Sport – is it art or science, or both? There’s no question that in today’s quest for ever higher, faster and stronger athletes, sport has increasingly evolved to rely on science as one of the primary tools for objectively measuring and improving athletic performance.
When a coach or service provider has an idea for improving performance, such as a new training method or use of a new technology, it can be difficult to determine the impact it has on performance – there are so many variables at play. In the past, new ideas were sometimes implemented and evaluated in the field without much objectivity or scientific basis. Research was also often done in isolation, in academia, far away from the playing field. Today, there is a better way.
Enter Dr. Erik Groves, Research and Innovation Lead at the CSI Calgary. His job is to evaluate the impact of new methodologies or technologies to support athlete training and recovery that will enhance performance using scientific investigation. “The goal is understanding if and how a new method or technology increases our understanding for athlete improvement,” says Groves.
Groves works directly with NSO’s, coaches and service providers, and his research is often conducted in real-world settings with athletes in a variety of sports. His background in scientific research and sport makes him ideally suited to fill this cutting-edge role of applied research at the CSI Calgary.
“What Erik brings is that research mind,” says Rosie Neil, Director of Development and Strategic Programs. “He applies that to evaluate an innovation through research.” That research mind is key when it comes to helping service providers and coaches wade through the waves of new training ideas and technologies that are constantly reaching the shore.
Groves will take an idea that a coach has, or offer his own ideas, and work to objectively measure and evaluate the impact it has on performance. Adds Neil, “he knows how to collect data so it has the rigour to make a conclusion possible. He’s instrumental in disseminating that data in order to see the bigger picture.”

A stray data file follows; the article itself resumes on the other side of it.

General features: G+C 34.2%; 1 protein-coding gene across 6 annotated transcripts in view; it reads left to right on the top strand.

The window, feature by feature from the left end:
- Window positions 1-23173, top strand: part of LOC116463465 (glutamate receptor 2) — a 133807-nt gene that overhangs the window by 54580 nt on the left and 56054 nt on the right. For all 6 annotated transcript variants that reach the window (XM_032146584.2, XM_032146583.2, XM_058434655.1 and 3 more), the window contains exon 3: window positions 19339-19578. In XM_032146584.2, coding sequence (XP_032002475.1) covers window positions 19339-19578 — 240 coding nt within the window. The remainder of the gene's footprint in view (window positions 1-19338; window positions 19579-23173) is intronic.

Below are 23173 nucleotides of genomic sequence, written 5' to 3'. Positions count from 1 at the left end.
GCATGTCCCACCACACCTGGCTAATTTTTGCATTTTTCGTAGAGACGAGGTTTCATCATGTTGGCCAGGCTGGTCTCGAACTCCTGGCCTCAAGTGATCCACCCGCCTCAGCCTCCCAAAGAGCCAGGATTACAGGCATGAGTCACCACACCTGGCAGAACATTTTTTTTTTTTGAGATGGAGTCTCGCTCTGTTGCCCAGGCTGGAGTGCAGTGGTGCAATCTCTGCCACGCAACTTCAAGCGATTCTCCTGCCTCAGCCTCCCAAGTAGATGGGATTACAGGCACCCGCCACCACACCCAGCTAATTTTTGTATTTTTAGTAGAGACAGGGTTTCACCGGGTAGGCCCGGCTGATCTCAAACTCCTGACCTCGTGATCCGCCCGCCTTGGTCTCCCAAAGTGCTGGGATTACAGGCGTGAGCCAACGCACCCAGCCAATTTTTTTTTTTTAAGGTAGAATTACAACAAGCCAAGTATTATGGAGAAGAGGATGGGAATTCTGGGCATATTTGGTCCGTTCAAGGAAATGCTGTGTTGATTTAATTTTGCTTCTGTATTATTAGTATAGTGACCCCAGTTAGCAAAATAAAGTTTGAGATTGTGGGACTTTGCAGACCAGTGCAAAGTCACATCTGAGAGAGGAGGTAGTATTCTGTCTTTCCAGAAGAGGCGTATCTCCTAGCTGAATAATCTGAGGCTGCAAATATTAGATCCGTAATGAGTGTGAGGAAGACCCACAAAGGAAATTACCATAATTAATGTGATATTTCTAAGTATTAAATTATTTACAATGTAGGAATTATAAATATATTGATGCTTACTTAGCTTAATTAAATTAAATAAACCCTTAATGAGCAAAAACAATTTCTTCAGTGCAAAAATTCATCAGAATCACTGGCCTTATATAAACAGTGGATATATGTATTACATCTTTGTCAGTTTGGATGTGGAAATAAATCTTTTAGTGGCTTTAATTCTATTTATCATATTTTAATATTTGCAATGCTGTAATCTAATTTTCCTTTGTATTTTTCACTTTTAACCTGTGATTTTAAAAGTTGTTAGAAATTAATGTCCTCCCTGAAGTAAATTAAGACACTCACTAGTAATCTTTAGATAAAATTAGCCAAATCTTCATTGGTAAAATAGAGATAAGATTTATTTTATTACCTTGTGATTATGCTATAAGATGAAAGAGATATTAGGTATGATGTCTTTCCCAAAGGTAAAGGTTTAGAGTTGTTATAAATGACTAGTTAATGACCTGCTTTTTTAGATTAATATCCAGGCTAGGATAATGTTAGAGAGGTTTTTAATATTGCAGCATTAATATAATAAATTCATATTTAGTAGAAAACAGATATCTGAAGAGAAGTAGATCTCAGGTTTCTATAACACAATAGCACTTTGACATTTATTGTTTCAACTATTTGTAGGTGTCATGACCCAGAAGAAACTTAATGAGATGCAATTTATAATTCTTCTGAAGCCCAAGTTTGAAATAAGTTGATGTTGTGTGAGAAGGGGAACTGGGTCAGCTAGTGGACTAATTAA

In some cases, research is not possible until the right measurement tools are in place. For example, one of Groves’ current projects, funded by Own the Podium, is a new timing system at the Olympic Oval that will track speed skaters’ velocity during training. The data collected from this system will be intrinsically useful but will also offer several new opportunities for further research – research that wasn’t possible before.
“We are building a technological foundation from which we can do research with sport specific data and testing protocols,” says Groves. “With these tools we have the capability of conducting high quality, sport specific research.”
Groves’ work however, goes beyond solving one problem for one sport. “This is not just for a single sport,” he says. “By having a point person on the concept of research and innovation you can leverage the process for problem solving for one sport to another sport, it’s a synergistic effect.” This means that some of his research conclusions in one sport may be applicable to other sports, or perhaps the same methodology can be applied to a similar problem in another sport.
Groves’ position didn’t always exist at the CSI Calgary; in fact, he is the first to fill it. Jason Poole, Director of Performance Services, says that adding the research and innovation role was part of the strategic plan to becoming a leading Canadian Sport Institute. “This is one of the pillars to being a true institute,” he says. “We’re not just there for service delivery but we actively do scientific research for better service.”
For Neil, the value is not only in improving service delivery, but doing so with scientific precision and integrity. “For the CSI Calgary it is hugely important to have this role. We don’t want to work on hunches but be able to look objectively at how we move forward.”
Canadian Sport Institute Calgary: @csicalgary
Written by Kristina Groves: @kngrover
Photo by Dave Holland: @csicalgaryphoto